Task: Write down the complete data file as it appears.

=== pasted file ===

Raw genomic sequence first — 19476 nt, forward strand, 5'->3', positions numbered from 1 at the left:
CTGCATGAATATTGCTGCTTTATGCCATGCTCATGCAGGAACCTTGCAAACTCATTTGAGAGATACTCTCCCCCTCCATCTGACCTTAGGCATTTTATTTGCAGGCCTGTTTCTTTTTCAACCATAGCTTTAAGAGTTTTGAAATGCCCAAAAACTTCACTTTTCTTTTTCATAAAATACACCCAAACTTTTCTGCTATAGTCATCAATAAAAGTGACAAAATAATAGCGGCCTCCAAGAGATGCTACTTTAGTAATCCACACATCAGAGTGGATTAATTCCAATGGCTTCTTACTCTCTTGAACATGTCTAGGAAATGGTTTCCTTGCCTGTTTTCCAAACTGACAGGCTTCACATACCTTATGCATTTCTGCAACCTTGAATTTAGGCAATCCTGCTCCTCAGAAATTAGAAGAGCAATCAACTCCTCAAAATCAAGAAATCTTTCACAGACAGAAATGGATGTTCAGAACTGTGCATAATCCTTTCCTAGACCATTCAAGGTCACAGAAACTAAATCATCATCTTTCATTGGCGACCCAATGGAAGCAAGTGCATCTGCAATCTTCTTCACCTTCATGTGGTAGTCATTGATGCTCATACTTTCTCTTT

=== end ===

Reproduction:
Raw genomic sequence first — 19476 nt, forward strand, 5'->3', positions numbered from 1 at the left:
CTGCATGAATATTGCTGCTTTATGCCATGCTCATGCAGGAACCTTGCAAACTCATTTGAGAGATACTCTCCCCCTCCATCTGACCTTAGGCATTTTATTTGCAGGCCTGTTTCTTTTTCAACCATAGCTTTAAGAGTTTTGAAATGCCCAAAAACTTCACTTTTCTTTTTCATAAAATACACCCAAACTTTTCTGCTATAGTCATCAATAAAAGTGACAAAATAATAGCGGCCTCCAAGAGATGCTACTTTAGTAATCCACACATCAGAGTGGATTAATTCCAATGGCTTCTTACTCTCTTGAACATGTCTAGGAAATGGTTTCCTTGCCTGTTTTCCAAACTGACAGGCTTCACATACCTTATGCATTTCTGCAACCTTGAATTTAGGCAATCCTGCTCCTCAGAAATTAGAAGAGCAATCAACTCCTCAAAATCAAGAAATCTTTCACAGACAGAAATGGATGTTCAGAACTGTGCATAATCCTTTCCTAGACCATTCAAGGTCACAGAAACTAAATCATCATCTTTCATTGGCGACCCAATGGAAGCAAGTGCATCTGCAATCTTCTTCACCTTCATGTGGTAGTCATTGATGCTCATACTTTCTCTTT